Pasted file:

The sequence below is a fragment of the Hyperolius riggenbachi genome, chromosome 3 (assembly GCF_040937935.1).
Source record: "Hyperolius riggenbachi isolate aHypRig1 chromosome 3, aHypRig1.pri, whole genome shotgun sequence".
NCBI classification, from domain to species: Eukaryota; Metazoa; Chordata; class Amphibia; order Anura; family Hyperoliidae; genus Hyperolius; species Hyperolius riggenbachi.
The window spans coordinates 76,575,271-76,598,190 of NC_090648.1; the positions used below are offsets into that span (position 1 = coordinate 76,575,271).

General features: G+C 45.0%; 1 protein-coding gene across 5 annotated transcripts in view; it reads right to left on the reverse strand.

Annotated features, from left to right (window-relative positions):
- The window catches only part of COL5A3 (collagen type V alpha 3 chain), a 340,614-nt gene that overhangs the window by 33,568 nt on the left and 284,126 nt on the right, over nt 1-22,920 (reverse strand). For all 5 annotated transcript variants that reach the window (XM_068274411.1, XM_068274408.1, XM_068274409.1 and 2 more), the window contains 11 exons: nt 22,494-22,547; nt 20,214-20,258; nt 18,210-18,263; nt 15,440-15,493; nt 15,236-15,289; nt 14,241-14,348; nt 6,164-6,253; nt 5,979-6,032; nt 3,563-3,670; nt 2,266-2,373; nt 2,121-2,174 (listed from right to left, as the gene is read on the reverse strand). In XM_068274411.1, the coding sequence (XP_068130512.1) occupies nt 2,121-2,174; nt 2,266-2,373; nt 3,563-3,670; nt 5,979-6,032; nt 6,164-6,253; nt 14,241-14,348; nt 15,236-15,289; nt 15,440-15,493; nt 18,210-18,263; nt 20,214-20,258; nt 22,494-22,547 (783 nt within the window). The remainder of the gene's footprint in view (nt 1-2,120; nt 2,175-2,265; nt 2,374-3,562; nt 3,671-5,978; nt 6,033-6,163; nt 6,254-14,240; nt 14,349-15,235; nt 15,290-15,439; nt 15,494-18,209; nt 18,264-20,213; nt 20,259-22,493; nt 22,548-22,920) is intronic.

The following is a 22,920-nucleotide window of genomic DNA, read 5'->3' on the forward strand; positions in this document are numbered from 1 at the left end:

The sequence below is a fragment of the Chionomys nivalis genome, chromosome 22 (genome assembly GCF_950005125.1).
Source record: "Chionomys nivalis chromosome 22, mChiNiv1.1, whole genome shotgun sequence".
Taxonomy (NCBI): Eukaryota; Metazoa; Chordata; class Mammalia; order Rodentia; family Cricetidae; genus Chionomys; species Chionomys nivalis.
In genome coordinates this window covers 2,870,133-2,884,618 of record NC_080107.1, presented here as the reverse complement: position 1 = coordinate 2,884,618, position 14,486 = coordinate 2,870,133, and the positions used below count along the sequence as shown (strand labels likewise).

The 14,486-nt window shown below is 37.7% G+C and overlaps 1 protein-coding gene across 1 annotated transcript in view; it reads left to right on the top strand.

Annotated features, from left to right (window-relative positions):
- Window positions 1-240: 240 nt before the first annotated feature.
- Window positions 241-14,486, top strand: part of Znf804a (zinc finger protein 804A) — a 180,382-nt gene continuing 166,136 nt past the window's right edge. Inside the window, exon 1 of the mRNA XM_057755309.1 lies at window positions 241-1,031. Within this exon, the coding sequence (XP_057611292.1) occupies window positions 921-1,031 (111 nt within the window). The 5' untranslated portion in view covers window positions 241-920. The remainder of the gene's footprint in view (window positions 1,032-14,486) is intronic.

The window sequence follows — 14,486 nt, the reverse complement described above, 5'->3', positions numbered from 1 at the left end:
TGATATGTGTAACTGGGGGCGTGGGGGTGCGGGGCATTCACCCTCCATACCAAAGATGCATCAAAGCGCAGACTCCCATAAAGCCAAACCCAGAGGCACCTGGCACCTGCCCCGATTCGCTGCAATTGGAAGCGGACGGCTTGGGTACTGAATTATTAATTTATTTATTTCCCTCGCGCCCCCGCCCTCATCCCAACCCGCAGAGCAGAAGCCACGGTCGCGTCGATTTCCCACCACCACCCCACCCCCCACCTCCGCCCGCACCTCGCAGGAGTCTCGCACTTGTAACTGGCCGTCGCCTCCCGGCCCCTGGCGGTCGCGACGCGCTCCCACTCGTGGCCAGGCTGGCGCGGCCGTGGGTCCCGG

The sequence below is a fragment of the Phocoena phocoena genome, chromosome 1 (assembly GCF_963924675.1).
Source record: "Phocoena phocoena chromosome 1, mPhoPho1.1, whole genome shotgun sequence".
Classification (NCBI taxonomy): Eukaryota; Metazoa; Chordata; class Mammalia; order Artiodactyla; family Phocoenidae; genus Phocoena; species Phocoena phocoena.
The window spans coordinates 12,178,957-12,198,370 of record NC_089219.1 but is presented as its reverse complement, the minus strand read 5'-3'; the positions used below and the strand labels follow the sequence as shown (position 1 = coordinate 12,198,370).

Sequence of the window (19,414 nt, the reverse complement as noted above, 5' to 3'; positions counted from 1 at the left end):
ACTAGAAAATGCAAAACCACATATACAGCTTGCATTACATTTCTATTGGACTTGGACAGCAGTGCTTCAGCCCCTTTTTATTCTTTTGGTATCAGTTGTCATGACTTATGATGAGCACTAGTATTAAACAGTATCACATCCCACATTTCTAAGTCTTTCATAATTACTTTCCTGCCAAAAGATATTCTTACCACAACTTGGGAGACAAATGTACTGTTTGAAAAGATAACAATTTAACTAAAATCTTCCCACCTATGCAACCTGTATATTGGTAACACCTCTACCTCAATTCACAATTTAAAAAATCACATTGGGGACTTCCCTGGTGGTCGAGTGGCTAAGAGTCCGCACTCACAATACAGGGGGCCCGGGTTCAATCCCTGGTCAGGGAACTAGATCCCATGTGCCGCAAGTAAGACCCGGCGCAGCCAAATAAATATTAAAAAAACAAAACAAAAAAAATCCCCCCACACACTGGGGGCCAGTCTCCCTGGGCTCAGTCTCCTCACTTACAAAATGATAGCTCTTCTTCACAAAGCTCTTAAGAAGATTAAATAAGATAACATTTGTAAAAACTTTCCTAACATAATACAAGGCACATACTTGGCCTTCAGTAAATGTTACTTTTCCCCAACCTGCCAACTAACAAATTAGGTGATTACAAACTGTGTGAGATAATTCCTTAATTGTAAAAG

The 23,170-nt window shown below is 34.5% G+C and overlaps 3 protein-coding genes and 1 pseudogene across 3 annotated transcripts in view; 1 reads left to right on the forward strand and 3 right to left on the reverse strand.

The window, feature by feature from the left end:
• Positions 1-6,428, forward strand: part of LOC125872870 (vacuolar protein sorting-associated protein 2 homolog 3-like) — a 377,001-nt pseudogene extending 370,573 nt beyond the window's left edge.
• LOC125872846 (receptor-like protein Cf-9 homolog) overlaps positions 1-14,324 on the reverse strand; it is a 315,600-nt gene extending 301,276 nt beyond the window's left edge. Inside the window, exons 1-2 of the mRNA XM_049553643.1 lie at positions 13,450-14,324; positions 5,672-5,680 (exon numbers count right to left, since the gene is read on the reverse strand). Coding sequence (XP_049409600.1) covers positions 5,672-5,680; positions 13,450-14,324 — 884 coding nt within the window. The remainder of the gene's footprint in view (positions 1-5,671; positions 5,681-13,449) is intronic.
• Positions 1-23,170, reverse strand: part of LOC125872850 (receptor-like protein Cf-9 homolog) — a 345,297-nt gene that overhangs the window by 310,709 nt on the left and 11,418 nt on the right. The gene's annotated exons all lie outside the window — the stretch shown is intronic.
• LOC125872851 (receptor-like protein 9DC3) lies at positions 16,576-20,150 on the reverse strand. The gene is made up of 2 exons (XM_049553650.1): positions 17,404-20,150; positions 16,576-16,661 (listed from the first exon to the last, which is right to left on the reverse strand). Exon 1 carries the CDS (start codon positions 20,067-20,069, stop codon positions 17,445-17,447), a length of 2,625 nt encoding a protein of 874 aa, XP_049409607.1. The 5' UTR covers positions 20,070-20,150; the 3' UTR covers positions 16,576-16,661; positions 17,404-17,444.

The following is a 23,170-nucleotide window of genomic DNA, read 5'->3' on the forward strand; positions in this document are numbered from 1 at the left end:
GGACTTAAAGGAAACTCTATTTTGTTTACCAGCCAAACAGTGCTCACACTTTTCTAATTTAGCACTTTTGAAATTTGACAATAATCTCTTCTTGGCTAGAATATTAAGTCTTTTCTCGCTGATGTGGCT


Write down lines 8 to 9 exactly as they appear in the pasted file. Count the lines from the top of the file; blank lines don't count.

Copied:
The following is a 22,920-nucleotide window of genomic DNA, read 5'->3' on the forward strand; positions in this document are numbered from 1 at the left end:

The sequence below is a fragment of the Chionomys nivalis genome, chromosome 22 (genome assembly GCF_950005125.1).